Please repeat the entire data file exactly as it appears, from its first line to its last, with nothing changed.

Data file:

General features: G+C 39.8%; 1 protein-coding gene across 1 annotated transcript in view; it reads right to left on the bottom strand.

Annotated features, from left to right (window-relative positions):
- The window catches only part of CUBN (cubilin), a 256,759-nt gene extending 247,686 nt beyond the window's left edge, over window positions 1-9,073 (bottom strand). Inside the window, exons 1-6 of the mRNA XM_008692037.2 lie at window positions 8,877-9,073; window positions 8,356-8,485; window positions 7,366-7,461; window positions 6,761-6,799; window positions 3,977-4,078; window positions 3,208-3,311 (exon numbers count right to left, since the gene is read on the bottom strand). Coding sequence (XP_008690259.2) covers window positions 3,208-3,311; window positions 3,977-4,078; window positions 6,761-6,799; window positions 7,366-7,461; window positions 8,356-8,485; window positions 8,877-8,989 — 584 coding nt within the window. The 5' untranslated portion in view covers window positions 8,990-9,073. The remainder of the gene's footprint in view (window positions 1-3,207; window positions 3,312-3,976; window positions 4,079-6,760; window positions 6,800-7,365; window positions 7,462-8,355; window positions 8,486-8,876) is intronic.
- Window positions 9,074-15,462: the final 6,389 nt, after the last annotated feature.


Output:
General features: G+C 39.8%; 1 protein-coding gene across 1 annotated transcript in view; it reads right to left on the bottom strand.

Annotated features, from left to right (window-relative positions):
- The window catches only part of CUBN (cubilin), a 256,759-nt gene extending 247,686 nt beyond the window's left edge, over window positions 1-9,073 (bottom strand). Inside the window, exons 1-6 of the mRNA XM_008692037.2 lie at window positions 8,877-9,073; window positions 8,356-8,485; window positions 7,366-7,461; window positions 6,761-6,799; window positions 3,977-4,078; window positions 3,208-3,311 (exon numbers count right to left, since the gene is read on the bottom strand). Coding sequence (XP_008690259.2) covers window positions 3,208-3,311; window positions 3,977-4,078; window positions 6,761-6,799; window positions 7,366-7,461; window positions 8,356-8,485; window positions 8,877-8,989 — 584 coding nt within the window. The 5' untranslated portion in view covers window positions 8,990-9,073. The remainder of the gene's footprint in view (window positions 1-3,207; window positions 3,312-3,976; window positions 4,079-6,760; window positions 6,800-7,365; window positions 7,462-8,355; window positions 8,486-8,876) is intronic.
- Window positions 9,074-15,462: the final 6,389 nt, after the last annotated feature.